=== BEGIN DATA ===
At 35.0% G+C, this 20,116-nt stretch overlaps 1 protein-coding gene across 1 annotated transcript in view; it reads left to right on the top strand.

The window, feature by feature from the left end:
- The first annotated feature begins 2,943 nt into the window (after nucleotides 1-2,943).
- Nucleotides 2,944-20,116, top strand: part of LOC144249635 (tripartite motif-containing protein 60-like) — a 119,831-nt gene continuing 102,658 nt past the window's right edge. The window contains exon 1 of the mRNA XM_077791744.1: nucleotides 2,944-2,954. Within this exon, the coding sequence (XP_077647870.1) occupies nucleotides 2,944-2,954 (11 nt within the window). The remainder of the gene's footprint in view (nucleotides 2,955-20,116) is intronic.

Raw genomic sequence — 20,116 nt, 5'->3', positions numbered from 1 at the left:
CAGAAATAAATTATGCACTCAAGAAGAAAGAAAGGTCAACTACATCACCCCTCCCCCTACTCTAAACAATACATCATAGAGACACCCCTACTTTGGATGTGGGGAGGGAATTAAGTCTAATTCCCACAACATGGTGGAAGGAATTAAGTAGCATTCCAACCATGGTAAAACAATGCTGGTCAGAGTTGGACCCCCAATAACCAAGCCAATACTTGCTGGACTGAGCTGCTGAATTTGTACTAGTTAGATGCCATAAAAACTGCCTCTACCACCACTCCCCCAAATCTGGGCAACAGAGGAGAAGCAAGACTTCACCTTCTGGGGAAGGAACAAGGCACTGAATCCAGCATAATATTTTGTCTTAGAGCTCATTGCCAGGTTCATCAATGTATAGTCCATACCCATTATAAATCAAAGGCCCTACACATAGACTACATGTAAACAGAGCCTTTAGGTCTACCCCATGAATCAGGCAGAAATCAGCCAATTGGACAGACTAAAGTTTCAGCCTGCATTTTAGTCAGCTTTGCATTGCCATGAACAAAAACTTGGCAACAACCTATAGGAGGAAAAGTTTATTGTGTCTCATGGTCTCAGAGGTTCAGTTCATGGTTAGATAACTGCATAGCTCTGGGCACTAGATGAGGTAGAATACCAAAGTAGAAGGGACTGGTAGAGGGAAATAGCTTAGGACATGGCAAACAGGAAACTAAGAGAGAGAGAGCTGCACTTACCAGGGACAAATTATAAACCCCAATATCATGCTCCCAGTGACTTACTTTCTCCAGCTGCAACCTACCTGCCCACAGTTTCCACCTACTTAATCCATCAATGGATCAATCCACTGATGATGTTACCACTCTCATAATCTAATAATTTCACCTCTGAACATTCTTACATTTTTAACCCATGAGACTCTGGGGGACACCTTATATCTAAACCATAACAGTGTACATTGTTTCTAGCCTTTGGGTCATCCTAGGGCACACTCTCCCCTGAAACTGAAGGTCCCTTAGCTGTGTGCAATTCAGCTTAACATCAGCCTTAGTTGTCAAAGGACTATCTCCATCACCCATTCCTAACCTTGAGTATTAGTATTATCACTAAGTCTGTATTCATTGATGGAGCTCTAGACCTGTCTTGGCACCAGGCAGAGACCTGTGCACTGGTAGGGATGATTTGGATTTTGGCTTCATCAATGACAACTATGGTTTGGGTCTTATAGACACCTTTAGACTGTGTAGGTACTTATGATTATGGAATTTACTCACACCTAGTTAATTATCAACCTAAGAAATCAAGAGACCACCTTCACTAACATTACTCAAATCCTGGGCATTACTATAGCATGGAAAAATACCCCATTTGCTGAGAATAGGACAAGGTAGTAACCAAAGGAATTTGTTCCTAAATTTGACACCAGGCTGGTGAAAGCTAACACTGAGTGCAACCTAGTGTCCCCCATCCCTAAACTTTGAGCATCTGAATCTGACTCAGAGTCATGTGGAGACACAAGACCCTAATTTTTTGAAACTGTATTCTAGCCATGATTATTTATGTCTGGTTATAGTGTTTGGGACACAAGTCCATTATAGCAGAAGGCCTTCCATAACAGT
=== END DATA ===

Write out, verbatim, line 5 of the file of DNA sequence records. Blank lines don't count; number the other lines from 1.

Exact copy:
Raw genomic sequence — 20,116 nt, 5'->3', positions numbered from 1 at the left: